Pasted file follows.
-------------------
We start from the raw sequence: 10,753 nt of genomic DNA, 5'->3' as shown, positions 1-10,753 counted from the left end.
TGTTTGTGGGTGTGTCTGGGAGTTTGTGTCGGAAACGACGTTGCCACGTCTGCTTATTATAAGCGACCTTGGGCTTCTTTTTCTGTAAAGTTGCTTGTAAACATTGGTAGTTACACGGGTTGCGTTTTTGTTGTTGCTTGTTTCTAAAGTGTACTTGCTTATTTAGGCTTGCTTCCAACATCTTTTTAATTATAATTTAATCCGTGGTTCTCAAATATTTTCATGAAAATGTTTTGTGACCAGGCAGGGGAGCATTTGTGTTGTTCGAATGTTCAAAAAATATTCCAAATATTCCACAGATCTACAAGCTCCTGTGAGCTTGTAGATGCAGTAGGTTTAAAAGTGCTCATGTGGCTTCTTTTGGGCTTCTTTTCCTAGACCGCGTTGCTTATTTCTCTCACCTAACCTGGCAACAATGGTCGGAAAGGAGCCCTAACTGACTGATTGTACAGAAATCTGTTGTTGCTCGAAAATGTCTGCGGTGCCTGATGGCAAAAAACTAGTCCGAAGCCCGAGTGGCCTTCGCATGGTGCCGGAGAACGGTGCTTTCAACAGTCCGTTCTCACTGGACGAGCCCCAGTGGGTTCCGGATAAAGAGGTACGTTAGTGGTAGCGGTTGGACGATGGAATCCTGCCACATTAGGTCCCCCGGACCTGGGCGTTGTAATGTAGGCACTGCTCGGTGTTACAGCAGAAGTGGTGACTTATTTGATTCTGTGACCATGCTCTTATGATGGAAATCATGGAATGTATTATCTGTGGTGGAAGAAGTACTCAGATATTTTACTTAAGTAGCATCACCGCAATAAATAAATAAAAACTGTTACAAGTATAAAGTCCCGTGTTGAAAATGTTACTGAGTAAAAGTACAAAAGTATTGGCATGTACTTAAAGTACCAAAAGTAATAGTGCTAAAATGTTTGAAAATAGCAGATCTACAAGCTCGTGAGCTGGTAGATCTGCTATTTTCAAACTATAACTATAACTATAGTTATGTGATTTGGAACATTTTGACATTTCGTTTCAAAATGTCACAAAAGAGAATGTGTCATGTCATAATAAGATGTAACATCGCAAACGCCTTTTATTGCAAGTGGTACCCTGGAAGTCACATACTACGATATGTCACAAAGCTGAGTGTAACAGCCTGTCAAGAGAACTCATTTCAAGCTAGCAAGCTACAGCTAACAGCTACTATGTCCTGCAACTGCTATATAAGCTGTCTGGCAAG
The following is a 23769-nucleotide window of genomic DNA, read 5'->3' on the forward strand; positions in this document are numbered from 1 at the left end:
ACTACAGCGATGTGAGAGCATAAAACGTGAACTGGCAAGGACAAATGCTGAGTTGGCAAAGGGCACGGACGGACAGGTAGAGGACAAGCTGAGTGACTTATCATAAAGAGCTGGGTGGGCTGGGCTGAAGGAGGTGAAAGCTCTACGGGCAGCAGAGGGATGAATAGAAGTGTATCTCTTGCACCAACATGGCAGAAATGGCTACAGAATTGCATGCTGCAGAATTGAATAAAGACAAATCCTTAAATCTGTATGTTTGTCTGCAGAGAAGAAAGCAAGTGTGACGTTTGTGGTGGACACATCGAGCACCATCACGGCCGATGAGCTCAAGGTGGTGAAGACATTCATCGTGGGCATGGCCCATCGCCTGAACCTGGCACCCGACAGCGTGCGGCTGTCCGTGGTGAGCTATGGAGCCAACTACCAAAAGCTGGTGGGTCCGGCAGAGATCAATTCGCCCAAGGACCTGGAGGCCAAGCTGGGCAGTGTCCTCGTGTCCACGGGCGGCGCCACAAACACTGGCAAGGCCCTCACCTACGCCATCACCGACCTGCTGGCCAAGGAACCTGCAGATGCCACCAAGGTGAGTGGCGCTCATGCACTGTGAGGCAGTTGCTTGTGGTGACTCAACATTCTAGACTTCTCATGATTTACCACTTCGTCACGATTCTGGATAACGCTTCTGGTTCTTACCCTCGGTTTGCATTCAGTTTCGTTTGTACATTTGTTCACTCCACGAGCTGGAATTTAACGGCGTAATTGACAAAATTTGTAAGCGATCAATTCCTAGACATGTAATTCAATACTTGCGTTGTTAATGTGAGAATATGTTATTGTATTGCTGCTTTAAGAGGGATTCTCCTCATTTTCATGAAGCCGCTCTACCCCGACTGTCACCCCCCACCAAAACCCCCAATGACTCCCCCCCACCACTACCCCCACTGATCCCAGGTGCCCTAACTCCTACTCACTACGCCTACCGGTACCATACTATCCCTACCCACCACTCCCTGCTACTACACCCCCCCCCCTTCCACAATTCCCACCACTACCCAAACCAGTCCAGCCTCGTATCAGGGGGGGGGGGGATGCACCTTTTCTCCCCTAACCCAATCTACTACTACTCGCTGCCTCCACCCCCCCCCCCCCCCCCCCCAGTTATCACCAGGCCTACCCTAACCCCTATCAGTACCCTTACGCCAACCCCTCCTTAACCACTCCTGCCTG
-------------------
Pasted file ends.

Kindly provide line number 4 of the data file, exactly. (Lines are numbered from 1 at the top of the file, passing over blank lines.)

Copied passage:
ACTACAGCGATGTGAGAGCATAAAACGTGAACTGGCAAGGACAAATGCTGAGTTGGCAAAGGGCACGGACGGACAGGTAGAGGACAAGCTGAGTGACTTATCATAAAGAGCTGGGTGGGCTGGGCTGAAGGAGGTGAAAGCTCTACGGGCAGCAGAGGGATGAATAGAAGTGTATCTCTTGCACCAACATGGCAGAAATGGCTACAGAATTGCATGCTGCAGAATTGAATAAAGACAAATCCTTAAATCTGTATGTTTGTCTGCAGAGAAGAAAGCAAGTGTGACGTTTGTGGTGGACACATCGAGCACCATCACGGCCGATGAGCTCAAGGTGGTGAAGACATTCATCGTGGGCATGGCCCATCGCCTGAACCTGGCACCCGACAGCGTGCGGCTGTCCGTGGTGAGCTATGGAGCCAACTACCAAAAGCTGGTGGGTCCGGCAGAGATCAATTCGCCCAAGGACCTGGAGGCCAAGCTGGGCAGTGTCCTCGTGTCCACGGGCGGCGCCACAAACACTGGCAAGGCCCTCACCTACGCCATCACCGACCTGCTGGCCAAGGAACCTGCAGATGCCACCAAGGTGAGTGGCGCTCATGCACTGTGAGGCAGTTGCTTGTGGTGACTCAACATTCTAGACTTCTCATGATTTACCACTTCGTCACGATTCTGGATAACGCTTCTGGTTCTTACCCTCGGTTTGCATTCAGTTTCGTTTGTACATTTGTTCACTCCACGAGCTGGAATTTAACGGCGTAATTGACAAAATTTGTAAGCGATCAATTCCTAGACATGTAATTCAATACTTGCGTTGTTAATGTGAGAATATGTTATTGTATTGCTGCTTTAAGAGGGATTCTCCTCATTTTCATGAAGCCGCTCTACCCCGACTGTCACCCCCCACCAAAACCCCCAATGACTCCCCCCCACCACTACCCCCACTGATCCCAGGTGCCCTAACTCCTACTCACTACGCCTACCGGTACCATACTATCCCTACCCACCACTCCCTGCTACTACACCCCCCCCCCTTCCACAATTCCCACCACTACCCAAACCAGTCCAGCCTCGTATCAGGGGGGGGGGGGATGCACCTTTTCTCCCCTAACCCAATCTACTACTACTCGCTGCCTCCACCCCCCCCCCCCCCCCCCCCAGTTATCACCAGGCCTACCCTAACCCCTATCAGTACCCTTACGCCAACCCCTCCTTAACCACTCCTGCCTG